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Building Trust: A Spotlight on Kevin Pan

May 2, 2022
A photo of Kevin Pan with his high school baseball team













Trust is an essential cornerstone in the relationship between physicians and patients. However, lack of trust with health care systems and providers has been well documented among some populations. It’s something Kevin Pan, OMS III, witnessed first-hand as a former high school teacher.  

“When I was teaching, it became clear that my students don't have access to care,” said Pan. “The ones who seek care, they don't trust their health care providers because of the way that medicine has experimented on black individuals in this country. Why would you trust a doctor?” 

Pan has worn several different hats in his lifetime. In his early twenties, Pan taught biology at Gateway Stem High School in St. Louis, Mo. and was  the head  baseball and softball coach. Teaching in the beginning proved a bit daunting for Pan. His students were the same age as his sister, and he looked young for his age. 

“I kind of just stuck out like a sore thumb in this school district.” The students, he said, constantly tried to see how far they could push him and what they could get, but he believes teaching and coaching made him more organized and helped him find his voice.  

“Even the ones who you liked, who you thought you had a good relationship with, their worst days were way worse than any of my worst days,” said Pan.  

“I would probably say it's the same for 90 percent of my peers. There is just nothing that can compare to the type of stuff that they were experiencing. I got better at just acknowledging that I don't know. Maybe they had a late night working, maybe one of the parents or siblings are in jail, who knows, but I just learned to take the bad with the good.”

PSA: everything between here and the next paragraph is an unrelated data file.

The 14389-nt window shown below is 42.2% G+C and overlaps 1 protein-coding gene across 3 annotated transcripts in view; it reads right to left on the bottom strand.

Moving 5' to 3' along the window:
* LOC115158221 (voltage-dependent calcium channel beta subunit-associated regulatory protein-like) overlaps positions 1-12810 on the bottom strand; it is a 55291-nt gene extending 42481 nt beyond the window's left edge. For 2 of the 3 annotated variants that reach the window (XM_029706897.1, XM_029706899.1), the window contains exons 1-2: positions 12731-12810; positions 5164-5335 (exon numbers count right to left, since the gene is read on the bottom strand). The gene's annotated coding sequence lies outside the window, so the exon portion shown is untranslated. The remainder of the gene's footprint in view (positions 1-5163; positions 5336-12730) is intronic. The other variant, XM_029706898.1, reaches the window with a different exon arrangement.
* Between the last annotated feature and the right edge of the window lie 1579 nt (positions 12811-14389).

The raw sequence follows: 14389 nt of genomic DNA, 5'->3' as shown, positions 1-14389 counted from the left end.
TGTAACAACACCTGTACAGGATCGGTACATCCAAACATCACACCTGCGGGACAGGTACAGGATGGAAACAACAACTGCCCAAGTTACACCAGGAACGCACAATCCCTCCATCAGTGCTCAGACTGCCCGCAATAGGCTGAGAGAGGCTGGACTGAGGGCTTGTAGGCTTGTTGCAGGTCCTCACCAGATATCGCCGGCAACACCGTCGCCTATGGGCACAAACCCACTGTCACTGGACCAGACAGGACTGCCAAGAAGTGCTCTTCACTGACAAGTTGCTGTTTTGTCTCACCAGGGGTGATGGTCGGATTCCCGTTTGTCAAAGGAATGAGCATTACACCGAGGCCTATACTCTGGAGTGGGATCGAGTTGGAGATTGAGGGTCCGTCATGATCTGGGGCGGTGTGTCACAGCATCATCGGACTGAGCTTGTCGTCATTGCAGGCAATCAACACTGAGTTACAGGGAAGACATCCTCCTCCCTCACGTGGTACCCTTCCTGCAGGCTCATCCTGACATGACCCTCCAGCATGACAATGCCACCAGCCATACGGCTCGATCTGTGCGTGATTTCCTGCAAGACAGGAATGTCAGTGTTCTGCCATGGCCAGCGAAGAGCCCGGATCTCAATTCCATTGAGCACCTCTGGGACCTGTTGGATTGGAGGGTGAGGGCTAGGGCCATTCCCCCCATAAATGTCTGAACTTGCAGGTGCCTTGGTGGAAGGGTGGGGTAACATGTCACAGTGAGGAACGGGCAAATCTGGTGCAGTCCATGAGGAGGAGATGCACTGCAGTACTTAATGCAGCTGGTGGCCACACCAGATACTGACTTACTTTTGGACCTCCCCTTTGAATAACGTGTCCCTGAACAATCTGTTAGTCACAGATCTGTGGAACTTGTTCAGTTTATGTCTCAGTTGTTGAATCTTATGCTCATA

Pan is a student in the Transformative Care Continuum, an accelerated program the Heritage College developed in partnership with Cleveland Clinic. This program sets up students with patients immediately and puts an emphasis on improving efficiency within the clinic, which is something Pan appreciates because it improves patient outcomes. 

“If you can make things more efficient, the patients get better care,” said Pan. However, he also believes hospitals and health care institutions need to be more involved in local communities, particularly in lower income neighborhoods, to more effectively reduce health care disparities.  

“Donate more money to the community. Pay bills, fix up the houses around the hospital, donate to the schools, whatever you can do as a system,” said Pan. 

For those who may want to pursue such a career in medicine, Pan says social media may be a good place to find a mentor, because he has seen physicians and other health care worker willing to connect with students.  

“I've realized there are tons of doctors on Twitter and nurses and other health care workers who will always say, hey, if you come from this type of background, if you're feeling lost, if you just want to talk or you just want to vent, reach out and we’ll talk,” said Pan.